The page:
Compensation should do the trick.

With the right compensation taking the rigidbody.drag into account the cannonball should land on the target again. Any idea?

It's generous of Aldo to provide a ballistic formula -- I've noticed many, many people starting out with Unity ask tis question -- and it always leads to vast confusion!

**Answer** by Kith
·
Jul 26, 2011 at 03:05 AM

You can add a script to the cannon ball prefabs that adds a constant downward force. By adjusting the amount of the downward force, you should be able to adjust the arc that the cannon ball makes.

**Answer** by Kergal
·
Aug 05, 2012 at 10:45 PM

Hey guys I stumbled over this nice thread - which covers exactly what I need, unfortunately everybody is coding in unity script... i tried to translate the code to c# , but I must have made a mistake.

this is my translation:

public Vector3 BallisticVel(Transform target, float angle){ Vector3 dir = target.position - mySelf.transform.position; float h = dir.y; dir.y =0f; float dist = dir.magnitude; float a = angle * Mathf.Deg2Rad; dir.y = dist * Mathf.Tan(a); dist += h / Mathf.Tan(a); float vel = Mathf.Sqrt(dist*Physics.gravity.magnitude / Mathf.Sin(2 * a)); return vel*dir.normalized; }

here I "call" the function :

GameObject ball = Instantiate(ArrowObject,_ArrowObjectPos.position,Quaternion.identity)as GameObject; ball.rigidbody.velocity = BallisticVel(enemyObject, shootangle);

mySelf is the gameobject the script is attached to ;)

and this is the errormessage I get :

```
rigidbody.velocity assign attempt for 'Sphere(Clone)' is not valid. Input position is { NaN, NaN, NaN }.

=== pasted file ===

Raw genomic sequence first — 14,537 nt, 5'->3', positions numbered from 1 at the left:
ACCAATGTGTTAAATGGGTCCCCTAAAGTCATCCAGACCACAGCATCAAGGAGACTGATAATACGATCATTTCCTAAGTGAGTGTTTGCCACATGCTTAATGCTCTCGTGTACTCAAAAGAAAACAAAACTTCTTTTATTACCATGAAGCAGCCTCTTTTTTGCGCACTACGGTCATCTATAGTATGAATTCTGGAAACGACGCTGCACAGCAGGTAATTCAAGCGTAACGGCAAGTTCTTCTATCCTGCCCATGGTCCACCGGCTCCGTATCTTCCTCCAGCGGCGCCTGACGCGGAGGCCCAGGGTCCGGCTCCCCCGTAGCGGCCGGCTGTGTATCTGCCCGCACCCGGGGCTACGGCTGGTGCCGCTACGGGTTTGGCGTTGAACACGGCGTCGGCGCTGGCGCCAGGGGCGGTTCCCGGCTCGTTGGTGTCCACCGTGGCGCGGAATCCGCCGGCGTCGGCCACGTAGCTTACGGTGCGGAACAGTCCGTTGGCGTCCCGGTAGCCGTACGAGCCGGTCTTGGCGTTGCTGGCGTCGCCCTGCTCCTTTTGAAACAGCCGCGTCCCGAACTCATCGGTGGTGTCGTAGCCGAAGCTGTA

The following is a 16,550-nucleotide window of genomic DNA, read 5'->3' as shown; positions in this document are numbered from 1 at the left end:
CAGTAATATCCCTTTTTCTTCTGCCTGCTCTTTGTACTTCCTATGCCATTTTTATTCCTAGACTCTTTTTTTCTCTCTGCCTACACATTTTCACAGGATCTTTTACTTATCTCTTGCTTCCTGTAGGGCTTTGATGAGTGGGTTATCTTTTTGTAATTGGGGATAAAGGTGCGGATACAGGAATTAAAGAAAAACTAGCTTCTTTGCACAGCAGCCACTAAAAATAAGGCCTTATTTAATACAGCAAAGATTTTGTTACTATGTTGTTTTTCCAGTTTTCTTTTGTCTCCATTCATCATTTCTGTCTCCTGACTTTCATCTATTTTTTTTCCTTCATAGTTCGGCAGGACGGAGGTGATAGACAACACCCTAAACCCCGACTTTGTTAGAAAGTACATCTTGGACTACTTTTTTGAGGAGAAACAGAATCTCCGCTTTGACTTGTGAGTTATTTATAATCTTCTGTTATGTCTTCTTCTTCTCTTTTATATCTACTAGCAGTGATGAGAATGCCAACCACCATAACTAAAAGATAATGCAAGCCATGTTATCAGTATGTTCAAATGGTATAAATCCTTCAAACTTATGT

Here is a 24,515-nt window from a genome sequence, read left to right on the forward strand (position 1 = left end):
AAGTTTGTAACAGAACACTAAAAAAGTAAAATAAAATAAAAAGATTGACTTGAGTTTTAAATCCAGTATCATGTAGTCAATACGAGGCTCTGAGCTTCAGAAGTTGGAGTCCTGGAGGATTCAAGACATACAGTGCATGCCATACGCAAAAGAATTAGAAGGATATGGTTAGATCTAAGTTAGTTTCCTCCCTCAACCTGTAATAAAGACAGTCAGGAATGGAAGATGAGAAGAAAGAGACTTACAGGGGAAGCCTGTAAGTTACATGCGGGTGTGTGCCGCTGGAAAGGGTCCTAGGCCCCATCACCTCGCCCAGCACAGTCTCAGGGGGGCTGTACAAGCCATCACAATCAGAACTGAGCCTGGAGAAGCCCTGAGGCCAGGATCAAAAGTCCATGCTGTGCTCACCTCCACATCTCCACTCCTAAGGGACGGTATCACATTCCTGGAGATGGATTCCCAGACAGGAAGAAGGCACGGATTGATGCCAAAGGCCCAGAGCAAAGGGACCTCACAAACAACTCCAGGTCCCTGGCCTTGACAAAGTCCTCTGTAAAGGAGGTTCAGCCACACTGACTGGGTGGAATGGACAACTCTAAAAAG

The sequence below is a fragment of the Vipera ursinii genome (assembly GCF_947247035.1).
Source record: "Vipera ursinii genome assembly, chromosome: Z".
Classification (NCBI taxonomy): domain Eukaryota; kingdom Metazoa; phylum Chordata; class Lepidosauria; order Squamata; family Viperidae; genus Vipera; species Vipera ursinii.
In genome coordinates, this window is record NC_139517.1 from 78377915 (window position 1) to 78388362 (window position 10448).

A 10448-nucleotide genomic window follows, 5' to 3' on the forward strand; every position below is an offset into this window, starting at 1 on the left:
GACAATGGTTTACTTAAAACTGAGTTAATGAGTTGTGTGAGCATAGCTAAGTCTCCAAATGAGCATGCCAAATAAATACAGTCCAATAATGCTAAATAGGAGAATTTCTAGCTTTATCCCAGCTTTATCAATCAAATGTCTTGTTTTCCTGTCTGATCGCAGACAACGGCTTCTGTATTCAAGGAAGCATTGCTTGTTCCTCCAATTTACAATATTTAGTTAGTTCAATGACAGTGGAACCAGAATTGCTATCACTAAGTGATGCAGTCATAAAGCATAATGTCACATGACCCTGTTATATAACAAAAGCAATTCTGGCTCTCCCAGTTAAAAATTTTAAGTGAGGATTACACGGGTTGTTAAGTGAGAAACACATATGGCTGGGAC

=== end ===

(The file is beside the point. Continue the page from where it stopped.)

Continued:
UnityEngine.Rigidbody:set_velocity(Vector3)
```

I am terrible with all those Mathf. stuff. I was able to use the script like this :

public Vector3 BallisticVel(Transform target){ Vector3 dir = target.position - mySelf.transform.position; float h = dir.y; dir.y =0; float dist = dir.magnitude; dir.y = dist; dist += h; float vel = Mathf.Sqrt(dist*Physics.gravity.magnitude); return vel*dir.normalized; }

but like this - i shoot the cannon way too slow and a bit too far. Any suggestions?

**Answer** by Dschonny2000
·
Nov 25, 2013 at 05:05 AM

Well, stumbled upon this thread and asked myself same question as Mozes - how can I rearrange this to calc the angle with given velocity? Tried it with

```
float angle = ( Mathf.Asin((distance * Physics.gravity.magnitude) / (velocity * velocity)) ) / 2
```

but that doesn't do the trick. Also, when thinking about it, when velocity is fixed there must be a distance-range (min and max distance) in which there is a valid angle, and in that range there will probably be two angles that do the job.. but I'm just too bad at math to get it..

In case anybody still needs the original Velocity-calculation (thanks for this to aldonaletto!) in c#, here's my translation:

```
Vector3 calcBallisticVelocityVector(Transform source, Transform target, float angle)
{
Vector3 direction = target.position - source.position; // get target direction
float h = direction.y; // get height difference
direction.y = 0; // remove height
float distance = direction.magnitude; // get horizontal distance
float a = angle * Mathf.Deg2Rad; // Convert angle to radians
direction.y = distance * Mathf.Tan(a); // Set direction to elevation angle
distance += h/Mathf.Tan(a); // Correction for small height differences
// calculate velocity
float velocity = Mathf.Sqrt(distance * Physics.gravity.magnitude / Mathf.Sin(2*a));
return velocity * direction.normalized;
}
```

Dat was fantastic Bro..But how to use your ballistic function with different speeds (Should Reach the Target)?? I actually tried as below but the cannon ball is crossing the target(As i have multiplied with some value to the force required) May b am incorrect can u please help me with this???